Travel Guide of India and Hobbyist Magazine – Indigenous Food, Ancient Caves, Ancient Temples, Archaeological Sites, Historical Places, Agricultural Crops, Heritage, Culture, Art, Architecture, Gardens, Music, Dance, Crafts, Photography, Books, Advertising and more.
The delectable Bardhaman Mihidana that literally means fine grains was first prepared along with Sitabhog in honour of Maharaja Mahtab Chand Bahadur by the late Khettranath Nag according to his grandson, the late Nagendranath Nag. Seventy-two years later, both these dishes were served to Lord Curzon in 1904 when he visited Bardhaman on the invitation of Maharaja Bijay Chand Mahtab by Khettranath’s son Vairabchandra Nag. Lord Curzon was simply taken in by the two sweets and presented him with a certificate of appreciation that stated that he had never had such unique sweets before. The popularity of these two delicious dishes soon grew both in India and abroad.
Mihidana is commonly referred to as the junior cousin of the traditional boondi and is derived from mihi which means fine and dana meaning grain. It is prepared by hand mixing Gobindo Bhog or Kamini Bhog rice powder (though this traditional type of rice is on the verge of extinction) with besan (Bengal gram flour) and a certain quantity of water. The mixture will be smooth with a mild texture. Ghee is added to make it more flavoursome while saffron gives it a rich golden yellow colour.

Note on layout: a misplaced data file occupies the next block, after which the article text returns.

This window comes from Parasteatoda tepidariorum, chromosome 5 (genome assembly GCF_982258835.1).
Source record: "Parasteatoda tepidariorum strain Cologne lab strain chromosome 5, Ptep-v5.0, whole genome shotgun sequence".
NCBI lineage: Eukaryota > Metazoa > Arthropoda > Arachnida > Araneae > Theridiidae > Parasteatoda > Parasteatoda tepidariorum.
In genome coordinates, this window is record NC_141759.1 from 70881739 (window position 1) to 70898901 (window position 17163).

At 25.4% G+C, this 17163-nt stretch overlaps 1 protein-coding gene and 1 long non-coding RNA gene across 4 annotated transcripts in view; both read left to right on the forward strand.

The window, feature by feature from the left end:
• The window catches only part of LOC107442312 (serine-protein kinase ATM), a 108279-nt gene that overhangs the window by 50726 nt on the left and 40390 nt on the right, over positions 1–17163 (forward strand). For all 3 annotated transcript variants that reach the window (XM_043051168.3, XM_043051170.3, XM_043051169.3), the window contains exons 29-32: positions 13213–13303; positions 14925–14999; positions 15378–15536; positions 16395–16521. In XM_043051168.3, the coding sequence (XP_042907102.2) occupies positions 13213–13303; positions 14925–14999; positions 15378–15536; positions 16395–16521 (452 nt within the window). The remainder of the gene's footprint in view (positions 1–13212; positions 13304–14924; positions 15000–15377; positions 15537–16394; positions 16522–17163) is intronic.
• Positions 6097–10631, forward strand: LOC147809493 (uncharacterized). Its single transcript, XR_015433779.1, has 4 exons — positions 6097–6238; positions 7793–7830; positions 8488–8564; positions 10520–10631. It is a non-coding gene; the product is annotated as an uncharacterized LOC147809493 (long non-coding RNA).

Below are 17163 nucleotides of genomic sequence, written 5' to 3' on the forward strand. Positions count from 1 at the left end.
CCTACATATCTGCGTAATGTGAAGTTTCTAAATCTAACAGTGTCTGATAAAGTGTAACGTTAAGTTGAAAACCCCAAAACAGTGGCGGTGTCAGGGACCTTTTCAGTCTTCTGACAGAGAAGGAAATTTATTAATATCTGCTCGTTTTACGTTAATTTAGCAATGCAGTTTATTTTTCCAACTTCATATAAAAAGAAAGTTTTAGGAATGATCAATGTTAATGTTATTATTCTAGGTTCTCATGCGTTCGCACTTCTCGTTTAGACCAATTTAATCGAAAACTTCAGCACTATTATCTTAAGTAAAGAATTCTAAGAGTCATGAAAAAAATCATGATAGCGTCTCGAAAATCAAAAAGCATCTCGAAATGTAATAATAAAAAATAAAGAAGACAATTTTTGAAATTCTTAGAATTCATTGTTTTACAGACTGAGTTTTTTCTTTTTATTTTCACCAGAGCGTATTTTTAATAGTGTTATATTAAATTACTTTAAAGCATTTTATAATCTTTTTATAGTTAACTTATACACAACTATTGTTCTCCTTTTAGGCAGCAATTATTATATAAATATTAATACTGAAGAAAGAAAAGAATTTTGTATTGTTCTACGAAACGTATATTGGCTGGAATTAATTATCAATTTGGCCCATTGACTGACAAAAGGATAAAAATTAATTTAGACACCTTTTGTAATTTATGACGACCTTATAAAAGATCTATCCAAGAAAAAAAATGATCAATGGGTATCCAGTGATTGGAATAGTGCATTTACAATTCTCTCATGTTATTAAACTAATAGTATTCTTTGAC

Fresh ghee is poured in a pan and this prepared batter is dropped on a mesh or iron net over or poured through a brass ladle with tiny holes into the hot ghee. The small droplets are deep fried and then rested to remove the excess ghee. This fried boondi is then dipped in freshly prepared hot sugar syrup till they become soft. Bay leaves are added to the sugar syrup to give it more spice. Sweet shops across the city like to flavour it with Nolen Gur (new jaggery extracted from date palm trees) to make it more scrumptious.
This sweet requires tremendous skill in each and every step of preparation. Bardhaman Mihidana is well loved in the international markets for its quality, taste and natural flavour. It is prepared in large quantities during Durga Puja and looked upon as a mini-meal and normally served along with Sitabhog.
This heritage sweet of India is finer in texture, has a distinctive taste and aroma. Bardhaman Mihidana has won the patronage and recognition of sweet lovers around the world and was granted the Geographical Indication Tag (GI) in 2017.
Written by Lakshmi Subramanian
* Photos are only symbolic (Taken from public domain/internet and any copyright infringement is unintentional and regrettable)